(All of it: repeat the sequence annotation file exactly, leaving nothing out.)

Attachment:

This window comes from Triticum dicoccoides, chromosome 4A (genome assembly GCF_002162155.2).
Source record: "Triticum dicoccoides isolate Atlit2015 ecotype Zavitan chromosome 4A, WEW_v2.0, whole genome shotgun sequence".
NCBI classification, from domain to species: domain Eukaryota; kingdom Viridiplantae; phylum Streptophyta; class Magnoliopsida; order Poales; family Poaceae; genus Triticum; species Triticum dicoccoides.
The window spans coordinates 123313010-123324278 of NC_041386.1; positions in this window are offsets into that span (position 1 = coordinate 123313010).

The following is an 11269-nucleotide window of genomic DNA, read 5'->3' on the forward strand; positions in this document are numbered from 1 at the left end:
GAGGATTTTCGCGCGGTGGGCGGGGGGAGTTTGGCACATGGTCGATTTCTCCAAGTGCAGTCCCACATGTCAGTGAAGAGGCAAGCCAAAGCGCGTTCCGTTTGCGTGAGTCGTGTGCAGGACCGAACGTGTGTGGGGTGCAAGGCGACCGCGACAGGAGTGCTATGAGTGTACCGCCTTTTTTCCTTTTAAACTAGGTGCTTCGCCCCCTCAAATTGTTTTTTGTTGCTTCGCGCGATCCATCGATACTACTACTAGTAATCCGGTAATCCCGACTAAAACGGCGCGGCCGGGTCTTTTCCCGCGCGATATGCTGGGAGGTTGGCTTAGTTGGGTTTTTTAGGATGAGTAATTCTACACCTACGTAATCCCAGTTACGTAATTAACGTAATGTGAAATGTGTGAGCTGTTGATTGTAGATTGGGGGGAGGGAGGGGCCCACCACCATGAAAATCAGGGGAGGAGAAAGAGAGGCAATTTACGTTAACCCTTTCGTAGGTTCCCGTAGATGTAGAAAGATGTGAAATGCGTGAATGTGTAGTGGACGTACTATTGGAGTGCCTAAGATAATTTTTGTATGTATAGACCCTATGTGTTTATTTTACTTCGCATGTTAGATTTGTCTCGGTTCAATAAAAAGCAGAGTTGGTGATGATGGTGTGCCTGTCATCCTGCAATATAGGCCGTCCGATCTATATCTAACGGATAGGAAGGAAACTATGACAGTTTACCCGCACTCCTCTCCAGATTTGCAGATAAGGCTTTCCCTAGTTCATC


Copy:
This window comes from Triticum dicoccoides, chromosome 4A (genome assembly GCF_002162155.2).
Source record: "Triticum dicoccoides isolate Atlit2015 ecotype Zavitan chromosome 4A, WEW_v2.0, whole genome shotgun sequence".
NCBI classification, from domain to species: domain Eukaryota; kingdom Viridiplantae; phylum Streptophyta; class Magnoliopsida; order Poales; family Poaceae; genus Triticum; species Triticum dicoccoides.
The window spans coordinates 123313010-123324278 of NC_041386.1; positions in this window are offsets into that span (position 1 = coordinate 123313010).

The following is an 11269-nucleotide window of genomic DNA, read 5'->3' on the forward strand; positions in this document are numbered from 1 at the left end:
GAGGATTTTCGCGCGGTGGGCGGGGGGAGTTTGGCACATGGTCGATTTCTCCAAGTGCAGTCCCACATGTCAGTGAAGAGGCAAGCCAAAGCGCGTTCCGTTTGCGTGAGTCGTGTGCAGGACCGAACGTGTGTGGGGTGCAAGGCGACCGCGACAGGAGTGCTATGAGTGTACCGCCTTTTTTCCTTTTAAACTAGGTGCTTCGCCCCCTCAAATTGTTTTTTGTTGCTTCGCGCGATCCATCGATACTACTACTAGTAATCCGGTAATCCCGACTAAAACGGCGCGGCCGGGTCTTTTCCCGCGCGATATGCTGGGAGGTTGGCTTAGTTGGGTTTTTTAGGATGAGTAATTCTACACCTACGTAATCCCAGTTACGTAATTAACGTAATGTGAAATGTGTGAGCTGTTGATTGTAGATTGGGGGGAGGGAGGGGCCCACCACCATGAAAATCAGGGGAGGAGAAAGAGAGGCAATTTACGTTAACCCTTTCGTAGGTTCCCGTAGATGTAGAAAGATGTGAAATGCGTGAATGTGTAGTGGACGTACTATTGGAGTGCCTAAGATAATTTTTGTATGTATAGACCCTATGTGTTTATTTTACTTCGCATGTTAGATTTGTCTCGGTTCAATAAAAAGCAGAGTTGGTGATGATGGTGTGCCTGTCATCCTGCAATATAGGCCGTCCGATCTATATCTAACGGATAGGAAGGAAACTATGACAGTTTACCCGCACTCCTCTCCAGATTTGCAGATAAGGCTTTCCCTAGTTCATC